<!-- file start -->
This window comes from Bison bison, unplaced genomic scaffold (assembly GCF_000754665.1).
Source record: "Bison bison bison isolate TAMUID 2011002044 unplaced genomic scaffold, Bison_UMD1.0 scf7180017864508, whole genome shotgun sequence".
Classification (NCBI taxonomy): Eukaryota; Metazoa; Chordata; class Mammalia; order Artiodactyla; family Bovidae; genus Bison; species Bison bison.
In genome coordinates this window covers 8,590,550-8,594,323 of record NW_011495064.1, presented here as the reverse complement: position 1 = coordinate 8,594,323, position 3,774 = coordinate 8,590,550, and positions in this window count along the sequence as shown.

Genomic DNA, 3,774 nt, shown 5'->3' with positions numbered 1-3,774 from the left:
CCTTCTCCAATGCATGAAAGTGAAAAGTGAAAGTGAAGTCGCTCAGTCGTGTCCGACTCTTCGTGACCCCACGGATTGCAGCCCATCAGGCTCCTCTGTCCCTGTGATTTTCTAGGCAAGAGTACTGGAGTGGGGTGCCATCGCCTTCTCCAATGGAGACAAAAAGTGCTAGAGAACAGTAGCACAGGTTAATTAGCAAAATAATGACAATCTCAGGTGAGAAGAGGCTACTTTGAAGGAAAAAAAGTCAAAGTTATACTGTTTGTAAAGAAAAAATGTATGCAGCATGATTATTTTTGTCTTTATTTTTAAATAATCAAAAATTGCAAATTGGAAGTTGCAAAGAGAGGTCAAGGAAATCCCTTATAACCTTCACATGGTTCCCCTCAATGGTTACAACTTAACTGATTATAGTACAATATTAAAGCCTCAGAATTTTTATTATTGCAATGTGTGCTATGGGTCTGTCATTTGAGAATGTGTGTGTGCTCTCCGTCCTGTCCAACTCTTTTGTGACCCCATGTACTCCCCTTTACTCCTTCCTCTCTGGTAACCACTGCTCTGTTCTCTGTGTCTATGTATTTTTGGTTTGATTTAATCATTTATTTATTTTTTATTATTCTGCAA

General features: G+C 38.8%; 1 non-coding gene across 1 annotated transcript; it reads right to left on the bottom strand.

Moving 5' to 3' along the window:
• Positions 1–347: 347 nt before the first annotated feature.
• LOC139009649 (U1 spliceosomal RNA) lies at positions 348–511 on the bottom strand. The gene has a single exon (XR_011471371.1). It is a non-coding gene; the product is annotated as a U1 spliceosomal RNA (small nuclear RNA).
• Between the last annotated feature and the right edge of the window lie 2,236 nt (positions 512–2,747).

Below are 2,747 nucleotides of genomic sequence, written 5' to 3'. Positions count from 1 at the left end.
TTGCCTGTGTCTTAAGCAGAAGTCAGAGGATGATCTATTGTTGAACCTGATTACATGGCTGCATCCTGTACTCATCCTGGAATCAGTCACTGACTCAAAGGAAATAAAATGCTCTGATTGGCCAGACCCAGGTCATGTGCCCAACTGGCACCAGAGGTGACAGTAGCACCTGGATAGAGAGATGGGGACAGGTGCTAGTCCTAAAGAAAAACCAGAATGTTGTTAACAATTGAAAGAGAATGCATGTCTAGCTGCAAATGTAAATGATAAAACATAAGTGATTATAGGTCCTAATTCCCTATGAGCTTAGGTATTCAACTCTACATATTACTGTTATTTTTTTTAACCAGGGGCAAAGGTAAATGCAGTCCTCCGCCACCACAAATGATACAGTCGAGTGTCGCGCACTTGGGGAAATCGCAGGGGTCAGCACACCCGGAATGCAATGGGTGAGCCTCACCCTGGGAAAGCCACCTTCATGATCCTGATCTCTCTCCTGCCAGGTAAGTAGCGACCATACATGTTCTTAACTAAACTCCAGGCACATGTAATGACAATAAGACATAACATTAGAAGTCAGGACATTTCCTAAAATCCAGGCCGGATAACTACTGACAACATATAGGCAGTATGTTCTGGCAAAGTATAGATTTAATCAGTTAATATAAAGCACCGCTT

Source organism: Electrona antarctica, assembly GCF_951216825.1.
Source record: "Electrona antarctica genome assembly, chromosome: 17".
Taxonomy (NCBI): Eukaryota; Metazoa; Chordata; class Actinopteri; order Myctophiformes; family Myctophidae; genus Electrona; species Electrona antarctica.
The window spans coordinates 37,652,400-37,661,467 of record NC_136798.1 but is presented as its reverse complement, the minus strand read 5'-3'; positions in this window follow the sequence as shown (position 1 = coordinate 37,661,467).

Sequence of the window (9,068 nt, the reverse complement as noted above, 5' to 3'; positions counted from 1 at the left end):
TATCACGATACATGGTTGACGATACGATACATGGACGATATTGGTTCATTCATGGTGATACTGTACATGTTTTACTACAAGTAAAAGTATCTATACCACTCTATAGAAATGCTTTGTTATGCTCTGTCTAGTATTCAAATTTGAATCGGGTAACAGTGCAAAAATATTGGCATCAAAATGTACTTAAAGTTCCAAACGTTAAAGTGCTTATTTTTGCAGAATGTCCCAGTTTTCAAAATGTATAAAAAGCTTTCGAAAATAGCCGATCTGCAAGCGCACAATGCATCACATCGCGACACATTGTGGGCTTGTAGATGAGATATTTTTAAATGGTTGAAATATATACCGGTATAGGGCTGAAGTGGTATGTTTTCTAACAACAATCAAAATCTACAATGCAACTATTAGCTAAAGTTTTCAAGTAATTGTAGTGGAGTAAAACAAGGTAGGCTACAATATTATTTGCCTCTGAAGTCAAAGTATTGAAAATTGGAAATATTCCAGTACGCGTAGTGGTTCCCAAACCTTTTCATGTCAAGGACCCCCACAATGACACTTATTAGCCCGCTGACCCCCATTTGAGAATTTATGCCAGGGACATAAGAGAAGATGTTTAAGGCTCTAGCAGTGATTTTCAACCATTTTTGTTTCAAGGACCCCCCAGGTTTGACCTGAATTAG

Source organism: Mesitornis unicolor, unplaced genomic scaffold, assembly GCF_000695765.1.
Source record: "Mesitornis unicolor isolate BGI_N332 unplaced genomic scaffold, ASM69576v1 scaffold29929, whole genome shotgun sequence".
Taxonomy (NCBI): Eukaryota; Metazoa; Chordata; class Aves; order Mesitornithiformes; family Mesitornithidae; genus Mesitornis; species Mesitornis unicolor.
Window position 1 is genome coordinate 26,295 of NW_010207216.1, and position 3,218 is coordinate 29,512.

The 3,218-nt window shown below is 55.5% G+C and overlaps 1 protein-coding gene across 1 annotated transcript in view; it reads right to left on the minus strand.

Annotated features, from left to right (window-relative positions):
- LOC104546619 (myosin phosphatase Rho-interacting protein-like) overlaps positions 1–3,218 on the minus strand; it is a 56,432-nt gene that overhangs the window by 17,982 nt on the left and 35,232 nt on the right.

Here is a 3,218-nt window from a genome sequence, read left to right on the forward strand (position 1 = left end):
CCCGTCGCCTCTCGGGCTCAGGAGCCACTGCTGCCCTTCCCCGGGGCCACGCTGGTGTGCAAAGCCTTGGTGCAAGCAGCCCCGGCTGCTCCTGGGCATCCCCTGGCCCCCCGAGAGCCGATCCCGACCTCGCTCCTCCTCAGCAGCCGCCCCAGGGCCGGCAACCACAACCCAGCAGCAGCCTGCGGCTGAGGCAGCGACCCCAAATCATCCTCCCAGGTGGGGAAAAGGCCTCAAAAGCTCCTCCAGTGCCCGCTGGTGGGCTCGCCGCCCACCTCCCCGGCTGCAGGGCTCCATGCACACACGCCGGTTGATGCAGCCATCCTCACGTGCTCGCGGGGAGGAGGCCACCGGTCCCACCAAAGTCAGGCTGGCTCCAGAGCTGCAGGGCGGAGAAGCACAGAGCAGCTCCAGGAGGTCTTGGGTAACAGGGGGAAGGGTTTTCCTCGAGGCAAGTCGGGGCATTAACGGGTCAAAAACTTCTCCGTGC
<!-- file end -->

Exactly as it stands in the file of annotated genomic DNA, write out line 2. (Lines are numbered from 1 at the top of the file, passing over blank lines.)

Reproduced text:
Source record: "Bison bison bison isolate TAMUID 2011002044 unplaced genomic scaffold, Bison_UMD1.0 scf7180017864508, whole genome shotgun sequence".